Words and images from home and away
An expeditious trip to India in February for a symposium and launch of Welsh missionaries and British imperialism in Shillong in Meghalaya, and some seminars in Delhi. I hadn’t been to Delhi previously, knowing it only vaguely from the pages of Dalrymple (though I have just started reading City of Djinns since I returned). I can’t pretend to be able to make sense of it, or of them—the two Delhis, both the old city and the new of Lutyens. In Delhi, writes Dalrymple, ‘Different millenia co-existed side by side. Minds set in different ages walked the same pavements, drank the same water, returned to the same dust’. Mine was a much more fleeting city, my generally uninformed curiosity mixed with a healthy dash of chance and serendipity. Lots of snatched images flashed past my vision, out of car windows, from rickshaws, walking along pavements, and I felt a bit like the character on the train in Larkin’s Whitsun Weddings, trying to cohere fragmentary vignettes (‘An Odeon went past, a cooling tower /And someone running up to bowl…’). We stumbled off the plane and into the hotel room some time after 4am. On the wall above the bed was a large framed print of the Salt Lake Tsomognalari in Pangkong, Western Tibet, from the Schlagintweit’s 1861 Atlas, published after their scientific mission to India and High Asia. My mind was already making connections—as it happens, in the book I reproduce another plate from this work, a cane suspension bridge over a river in the Khasi Hills, and then just three days later we would see one of these extraordinary living root bridges in situ at Mawlynnong.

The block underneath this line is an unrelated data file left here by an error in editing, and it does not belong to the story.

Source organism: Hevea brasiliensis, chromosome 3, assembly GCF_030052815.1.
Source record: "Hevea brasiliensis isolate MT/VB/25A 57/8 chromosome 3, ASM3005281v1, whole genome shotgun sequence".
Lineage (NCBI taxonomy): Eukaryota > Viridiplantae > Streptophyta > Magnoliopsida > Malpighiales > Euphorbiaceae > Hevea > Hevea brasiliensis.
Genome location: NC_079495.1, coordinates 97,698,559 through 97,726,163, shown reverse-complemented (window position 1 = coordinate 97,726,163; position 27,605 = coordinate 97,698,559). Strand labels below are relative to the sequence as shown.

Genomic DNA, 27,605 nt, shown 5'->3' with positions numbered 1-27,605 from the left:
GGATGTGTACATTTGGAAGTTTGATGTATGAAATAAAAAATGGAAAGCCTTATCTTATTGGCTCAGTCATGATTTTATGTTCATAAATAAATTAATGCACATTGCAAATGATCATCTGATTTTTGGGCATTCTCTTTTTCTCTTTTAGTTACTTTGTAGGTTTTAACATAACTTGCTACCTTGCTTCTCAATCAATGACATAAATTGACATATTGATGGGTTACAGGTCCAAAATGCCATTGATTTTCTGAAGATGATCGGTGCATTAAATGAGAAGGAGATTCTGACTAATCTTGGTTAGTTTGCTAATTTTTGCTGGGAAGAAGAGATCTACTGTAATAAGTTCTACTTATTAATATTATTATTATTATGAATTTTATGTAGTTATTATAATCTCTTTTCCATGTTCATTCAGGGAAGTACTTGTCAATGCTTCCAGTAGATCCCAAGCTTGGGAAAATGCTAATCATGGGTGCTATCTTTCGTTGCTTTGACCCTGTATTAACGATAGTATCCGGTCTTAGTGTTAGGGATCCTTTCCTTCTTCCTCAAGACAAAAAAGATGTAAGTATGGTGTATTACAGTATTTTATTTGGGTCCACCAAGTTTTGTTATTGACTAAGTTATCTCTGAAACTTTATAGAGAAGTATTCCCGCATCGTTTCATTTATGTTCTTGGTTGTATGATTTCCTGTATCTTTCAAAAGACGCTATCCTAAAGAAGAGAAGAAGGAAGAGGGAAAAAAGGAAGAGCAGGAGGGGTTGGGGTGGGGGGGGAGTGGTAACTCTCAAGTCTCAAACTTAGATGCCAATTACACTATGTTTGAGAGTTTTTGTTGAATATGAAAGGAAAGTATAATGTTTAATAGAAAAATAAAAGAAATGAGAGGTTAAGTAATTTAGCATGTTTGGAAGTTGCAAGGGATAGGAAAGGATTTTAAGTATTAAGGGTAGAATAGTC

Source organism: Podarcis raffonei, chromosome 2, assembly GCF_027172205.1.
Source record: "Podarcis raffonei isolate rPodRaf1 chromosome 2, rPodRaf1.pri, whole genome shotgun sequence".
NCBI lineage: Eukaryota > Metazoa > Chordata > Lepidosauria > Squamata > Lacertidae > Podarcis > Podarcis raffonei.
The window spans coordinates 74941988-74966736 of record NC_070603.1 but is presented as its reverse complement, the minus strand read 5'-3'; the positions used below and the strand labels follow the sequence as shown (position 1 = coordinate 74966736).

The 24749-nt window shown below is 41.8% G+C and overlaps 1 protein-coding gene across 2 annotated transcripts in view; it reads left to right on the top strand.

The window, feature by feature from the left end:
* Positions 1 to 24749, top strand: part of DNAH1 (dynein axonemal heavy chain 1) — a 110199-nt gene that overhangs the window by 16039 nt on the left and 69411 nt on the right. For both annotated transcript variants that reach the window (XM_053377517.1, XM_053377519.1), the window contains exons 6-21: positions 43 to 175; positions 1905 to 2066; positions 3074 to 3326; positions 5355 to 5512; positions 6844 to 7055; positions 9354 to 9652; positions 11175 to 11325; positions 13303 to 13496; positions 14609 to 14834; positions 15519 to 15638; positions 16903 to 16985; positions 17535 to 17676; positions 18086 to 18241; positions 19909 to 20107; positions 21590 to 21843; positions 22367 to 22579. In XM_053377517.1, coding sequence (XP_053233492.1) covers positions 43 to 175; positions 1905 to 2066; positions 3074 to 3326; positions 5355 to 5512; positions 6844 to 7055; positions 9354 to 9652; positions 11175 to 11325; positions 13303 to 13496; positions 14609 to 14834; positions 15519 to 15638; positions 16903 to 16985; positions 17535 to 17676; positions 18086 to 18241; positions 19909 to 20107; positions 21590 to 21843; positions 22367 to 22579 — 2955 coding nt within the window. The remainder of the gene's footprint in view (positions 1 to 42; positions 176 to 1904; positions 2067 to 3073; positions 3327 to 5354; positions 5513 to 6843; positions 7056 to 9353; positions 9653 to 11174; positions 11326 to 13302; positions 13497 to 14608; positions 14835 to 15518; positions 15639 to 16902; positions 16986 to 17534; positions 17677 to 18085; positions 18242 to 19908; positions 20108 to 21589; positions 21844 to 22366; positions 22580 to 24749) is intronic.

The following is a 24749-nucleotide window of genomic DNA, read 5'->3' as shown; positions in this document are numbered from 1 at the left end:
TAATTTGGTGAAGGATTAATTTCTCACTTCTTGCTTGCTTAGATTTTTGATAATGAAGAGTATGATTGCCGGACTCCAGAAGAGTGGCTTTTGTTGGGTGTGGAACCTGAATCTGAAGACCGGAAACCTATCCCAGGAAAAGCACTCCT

So my mental map of Delhi is from a frantic few hours of being driven around, glimpsing the 1930 column marking the Commonwealth connection between Australia and India outside the Government Ministries building on Rajpath, and India Gate on its grand processional boulevard. And as at Larkin’s Whitsun, it was an auspicious time for matrimony towards the end of the shaadi or wedding season, and ‘this frail / Travelling coincidence’ of white horses and wedding musicians wielding drums and euphoniums, their work over for the day, wearily returned home and added to the traffic’s cacophony and snarl.
At Humayan’s Tomb, guards wielding large sticks surveilled the conga lines of smiling school children on day outings. The scale of this sixteenth century garden mausoleum was impressive, but so was the intricate beauty of the glazed tilework and stone carving. We skirted the Red Fort, then ran the rickshaw gauntlet down Chandni Chowk.
Later at the Qutb Minar complex, which includes the first mosque in Delhi (built 1192) and the fourth century Iron Pillar from Bihar, an aeroplane snapped flying past the extraordinary fiver-storey minaret tower seemed to sum up those millenia existing side-by-side.
On the other side of our visit to the Khasi Hills, Jo Sharma (University of Toronto) and I put together a symposium at the India International Centre (Writing Histories of Empire, Northeast India, and Himalayan ‘Homes’) chaired by Basudev Chatterji (Chairman, Indian Council of Historical Research and Professor of Modern Indian History, Delhi University), and we jointly launched Welsh missionaries and Jo’s book Empire’s garden: Assam and the making of India. I also gave a seminar at the History Department at Delhi University (‘Treaty, tradition and statecraft: 19th century British imperialism and political order in the Khasi Hills’) and heard about some of the terrific postgraduate work being undertaken on the north-east, including Shilpi Rajpal (’Madness and Delinquency in Colonial North India, 1850-1947’), Anisha Bordoloi (missionaries in Assam), Santosh Hasnu (social and cultural history transport systems in Cachar), and Heeral Chhabra (schools for domiciled European children).
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